Monday, May 30, 2011

remembering those who can't forget

there's a man where i work. an IT professional with a suit and tie. thin-rimmed glasses. he gave a talk last tuesday. it was non-mandatory, and the conference room was sparse. he began his story slowly, in front of a white wall, with no visual aids. he talked about flying over vietnam, and how his plane was shot down. the tanned faces of his captors. about being taken from little town to little town, paraded around like a trophy. the stones thrown. the jeers. the spitting.

he talked for two straight hours about the torture. the months in solitary confinement. at one point, he reached into a small black bag and pulled out a pair of simple cotton pajama pants and a long-sleeved shirt. "i asked to keep my prison pajamas," he explained matter-of-factly. he proudly displayed his metal POW bracelet, mailed to him by a little girl. he talked quickly, strongly, with no breaks. it was an informative wartime recount told by someone who had been there. he explaned in incredible detail the interrogations, the statistics of losses, and how it felt to sit in a dark room for hours, waiting on a guard to come in. i marveled at his ability to detach himself from it, to speak in the tone of a history professor, not a victim.

then, when the questions were finished and people were beginning to fidget, he looked at the ground, and talked in a different tone.

"there was one time, i was asleep in my cell. there were no windows and no sunlight. i didn't know day from night, nor did i know what day it was. a guard came knocking," he said.

"i opened the door and the guard said, 'don't you know what day it is?' and i replied 'no.' then the guard looked at me and said, 'you should be sad. today is christmas eve. your family is at home celebrating. and you might never see them again.'" he looked around the room at us and sighed. "that was 40 years ago."

with that, he took off his glasses. and wept. openly in front of interns, executives and CFOs. we sat there with him and did not speak. then, we quietly gathered our things and returned to our bright offices.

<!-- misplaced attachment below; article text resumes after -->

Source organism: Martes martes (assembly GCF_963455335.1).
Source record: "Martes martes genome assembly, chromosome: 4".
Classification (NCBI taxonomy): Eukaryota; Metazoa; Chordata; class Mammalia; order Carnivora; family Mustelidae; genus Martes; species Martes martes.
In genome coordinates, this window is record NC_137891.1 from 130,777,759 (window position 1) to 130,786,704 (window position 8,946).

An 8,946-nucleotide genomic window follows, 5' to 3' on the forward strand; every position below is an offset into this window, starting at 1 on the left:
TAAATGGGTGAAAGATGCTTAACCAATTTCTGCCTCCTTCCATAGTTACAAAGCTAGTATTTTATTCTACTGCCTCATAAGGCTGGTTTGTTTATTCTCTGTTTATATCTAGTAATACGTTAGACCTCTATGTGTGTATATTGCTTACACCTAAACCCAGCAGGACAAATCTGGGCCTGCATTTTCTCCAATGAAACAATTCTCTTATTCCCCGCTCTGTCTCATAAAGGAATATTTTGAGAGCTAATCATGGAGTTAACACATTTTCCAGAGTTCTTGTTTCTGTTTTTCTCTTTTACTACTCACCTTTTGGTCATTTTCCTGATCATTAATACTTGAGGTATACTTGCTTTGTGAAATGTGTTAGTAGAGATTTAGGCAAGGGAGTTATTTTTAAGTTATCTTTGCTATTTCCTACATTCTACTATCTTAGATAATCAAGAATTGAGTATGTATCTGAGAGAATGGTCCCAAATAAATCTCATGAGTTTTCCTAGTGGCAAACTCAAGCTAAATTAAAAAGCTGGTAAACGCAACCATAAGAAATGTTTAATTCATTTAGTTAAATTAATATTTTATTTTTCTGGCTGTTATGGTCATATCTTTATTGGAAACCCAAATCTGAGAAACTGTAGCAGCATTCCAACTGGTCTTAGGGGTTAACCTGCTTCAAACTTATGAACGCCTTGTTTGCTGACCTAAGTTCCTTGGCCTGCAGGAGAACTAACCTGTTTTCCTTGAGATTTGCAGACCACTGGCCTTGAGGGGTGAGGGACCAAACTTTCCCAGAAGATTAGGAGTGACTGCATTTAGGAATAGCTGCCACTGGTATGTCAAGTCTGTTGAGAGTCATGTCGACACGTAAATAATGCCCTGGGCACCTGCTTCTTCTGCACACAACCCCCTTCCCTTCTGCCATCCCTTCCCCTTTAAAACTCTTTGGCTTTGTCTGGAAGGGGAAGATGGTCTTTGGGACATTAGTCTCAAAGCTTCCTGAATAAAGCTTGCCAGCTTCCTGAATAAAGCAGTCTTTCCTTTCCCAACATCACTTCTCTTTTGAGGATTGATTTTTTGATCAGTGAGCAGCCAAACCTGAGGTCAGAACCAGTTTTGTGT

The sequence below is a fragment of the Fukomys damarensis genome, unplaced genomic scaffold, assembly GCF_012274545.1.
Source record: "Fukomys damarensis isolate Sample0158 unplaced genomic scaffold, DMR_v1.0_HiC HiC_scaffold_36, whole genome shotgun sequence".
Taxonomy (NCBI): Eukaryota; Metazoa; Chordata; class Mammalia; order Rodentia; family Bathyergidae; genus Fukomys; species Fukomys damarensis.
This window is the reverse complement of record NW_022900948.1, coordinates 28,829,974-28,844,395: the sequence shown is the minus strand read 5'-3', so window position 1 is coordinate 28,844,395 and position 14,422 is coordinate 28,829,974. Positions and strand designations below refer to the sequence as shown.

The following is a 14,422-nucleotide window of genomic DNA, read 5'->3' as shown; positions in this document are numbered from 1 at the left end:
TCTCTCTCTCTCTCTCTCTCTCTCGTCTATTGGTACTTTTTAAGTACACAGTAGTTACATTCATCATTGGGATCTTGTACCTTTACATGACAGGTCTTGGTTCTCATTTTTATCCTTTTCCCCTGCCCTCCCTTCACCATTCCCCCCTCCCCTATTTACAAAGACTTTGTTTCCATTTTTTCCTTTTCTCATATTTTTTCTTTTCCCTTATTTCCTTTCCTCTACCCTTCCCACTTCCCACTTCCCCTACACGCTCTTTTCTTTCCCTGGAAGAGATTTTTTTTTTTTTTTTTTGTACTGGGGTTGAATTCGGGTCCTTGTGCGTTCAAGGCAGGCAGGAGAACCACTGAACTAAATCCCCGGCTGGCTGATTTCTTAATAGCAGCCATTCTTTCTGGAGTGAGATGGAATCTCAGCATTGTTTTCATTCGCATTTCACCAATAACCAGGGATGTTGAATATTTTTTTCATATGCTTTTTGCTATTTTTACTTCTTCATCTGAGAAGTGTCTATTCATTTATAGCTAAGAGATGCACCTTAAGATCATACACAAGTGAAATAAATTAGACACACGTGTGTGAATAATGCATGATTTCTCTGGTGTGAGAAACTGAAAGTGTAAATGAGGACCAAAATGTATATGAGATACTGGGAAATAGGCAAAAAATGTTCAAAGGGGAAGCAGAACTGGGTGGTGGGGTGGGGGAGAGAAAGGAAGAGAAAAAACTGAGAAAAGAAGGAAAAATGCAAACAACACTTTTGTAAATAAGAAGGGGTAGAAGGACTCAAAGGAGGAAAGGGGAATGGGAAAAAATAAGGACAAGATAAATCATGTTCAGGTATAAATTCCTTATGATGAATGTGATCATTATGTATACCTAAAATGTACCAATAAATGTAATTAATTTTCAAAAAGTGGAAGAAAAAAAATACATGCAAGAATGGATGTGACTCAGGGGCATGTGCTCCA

death lurks all around the war. and this day is significant in remembering those taken while in battle. but sometimes, it's only a part of a person that dies. both are hard. both are worth remembering.

18 comments:

Lillian (Unstitched.) said...

Wow. What a powerful story. Today is definitely a day to stop and remember and honor. Thanks for sharing!

Thisisme. said...

Gosh, I'm sat hear with tears in my eyes. What a brave man, and what a powerful story he had to tell. Just shows, we look at people, but we have no idea what they might have been through in their lives.

shopgirl said...

This is an incredibly moving and powerful story. This is a brave man. Not only for surviving that experience but also being able to tell it in front of a group of strangers.

Brandi {not your average ordinary} said...

What an incredible story. I was at a poetry/writing night on Thursday and a veteran read his story about the only time he (as a medic) was unable to save a life. He has no recollection of the event and what he knows of it was told to him by a friend who was there with him that day. It was so moving. I think more of their stories should be told. So we really understand.

McKinley said...

Great post, thank you for sharing!!!

McKinley said...

I didn't mean to hit post, but this story brought tears to my eyes. I have a great gratitude for all that serve our country.

Happy Memorials Day!

Amber Blue Bird said...

the meaning behind this day of remembrance does get lost what with all the backyard parties. thanks for reminding us all what this day is truly about.

chambanachik said...

Haunting. What a brave man.

Anonymous said...

Oh my gosh, what a beautiful story. What a hero this guy is. So glad you shared his story.

~Tiffany
http://tiffanyd22.blogpsot.com

Anna said...

The man is truly a hero. Thank you for sharing the story. I got to honor the Memorial day with my family. We went to visit the Hornet at an old navy base near where we live.

My older brother Zack is in the army. He is a West Point cadet, and just thinking about how much our soldiers give bring tears to my eyes.

Freedom is not free. It is truly precious.

Jennifer Rod said...

wow! im without words.

Bibi - Simple Summit said...

Thank you for sharing his story. It's a very powerful post and I'm glad to have been able to read about him. We need to remember.
B

Daydream Living said...

Reading this is like watching a scene from a movie, I could picture him and you sitting in that room... again, great post Courtney, thank you for sharing this,
Maureen x

Janette said...

Nobody gave that man a hug??? Or shook his hand?? I hope so! What an incredible story..and how amazing that he shared it with all of you...
Janette, the Jongleur

vintch said...

@janette: oh certainly! my office was watching via video conference. everyone in his presence walked by and shook his hand. some hugged. it was beautiful to witness.

Shalyn said...

What a powerful story. I have so much respect for that man.

heart like mine said...

Incredible. breath-taking. Heart-wrenching. This post was all of those things and more.

It is important to remember, not only those who died, but who live with the heartache of what they have been through--all in the name of freedom.

Thank you for reminding us of that and thank you for your beautiful way of sharing it with your readers.

Anonymous said...

just found your blog by accident, its beautiful and moving. thank you.

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